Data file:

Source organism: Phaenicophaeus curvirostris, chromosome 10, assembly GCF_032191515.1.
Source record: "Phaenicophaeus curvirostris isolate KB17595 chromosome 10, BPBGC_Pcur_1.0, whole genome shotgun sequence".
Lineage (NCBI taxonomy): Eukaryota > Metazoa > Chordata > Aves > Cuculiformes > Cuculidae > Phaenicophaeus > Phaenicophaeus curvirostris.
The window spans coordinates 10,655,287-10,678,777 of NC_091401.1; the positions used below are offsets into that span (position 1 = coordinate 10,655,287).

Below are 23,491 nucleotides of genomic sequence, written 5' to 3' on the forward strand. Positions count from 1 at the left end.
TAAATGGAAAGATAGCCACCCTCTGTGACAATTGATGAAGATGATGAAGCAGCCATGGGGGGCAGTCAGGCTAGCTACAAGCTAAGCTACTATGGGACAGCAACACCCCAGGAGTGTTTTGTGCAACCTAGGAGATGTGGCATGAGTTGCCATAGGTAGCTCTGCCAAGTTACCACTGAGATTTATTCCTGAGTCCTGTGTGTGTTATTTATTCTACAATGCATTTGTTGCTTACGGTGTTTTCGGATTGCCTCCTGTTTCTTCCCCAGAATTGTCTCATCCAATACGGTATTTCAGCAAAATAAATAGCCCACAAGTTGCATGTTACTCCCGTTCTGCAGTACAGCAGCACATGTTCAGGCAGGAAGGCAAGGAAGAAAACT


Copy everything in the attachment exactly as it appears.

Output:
Source organism: Phaenicophaeus curvirostris, chromosome 10, assembly GCF_032191515.1.
Source record: "Phaenicophaeus curvirostris isolate KB17595 chromosome 10, BPBGC_Pcur_1.0, whole genome shotgun sequence".
Lineage (NCBI taxonomy): Eukaryota > Metazoa > Chordata > Aves > Cuculiformes > Cuculidae > Phaenicophaeus > Phaenicophaeus curvirostris.
The window spans coordinates 10,655,287-10,678,777 of NC_091401.1; the positions used below are offsets into that span (position 1 = coordinate 10,655,287).

Below are 23,491 nucleotides of genomic sequence, written 5' to 3' on the forward strand. Positions count from 1 at the left end.
TAAATGGAAAGATAGCCACCCTCTGTGACAATTGATGAAGATGATGAAGCAGCCATGGGGGGCAGTCAGGCTAGCTACAAGCTAAGCTACTATGGGACAGCAACACCCCAGGAGTGTTTTGTGCAACCTAGGAGATGTGGCATGAGTTGCCATAGGTAGCTCTGCCAAGTTACCACTGAGATTTATTCCTGAGTCCTGTGTGTGTTATTTATTCTACAATGCATTTGTTGCTTACGGTGTTTTCGGATTGCCTCCTGTTTCTTCCCCAGAATTGTCTCATCCAATACGGTATTTCAGCAAAATAAATAGCCCACAAGTTGCATGTTACTCCCGTTCTGCAGTACAGCAGCACATGTTCAGGCAGGAAGGCAAGGAAGAAAACT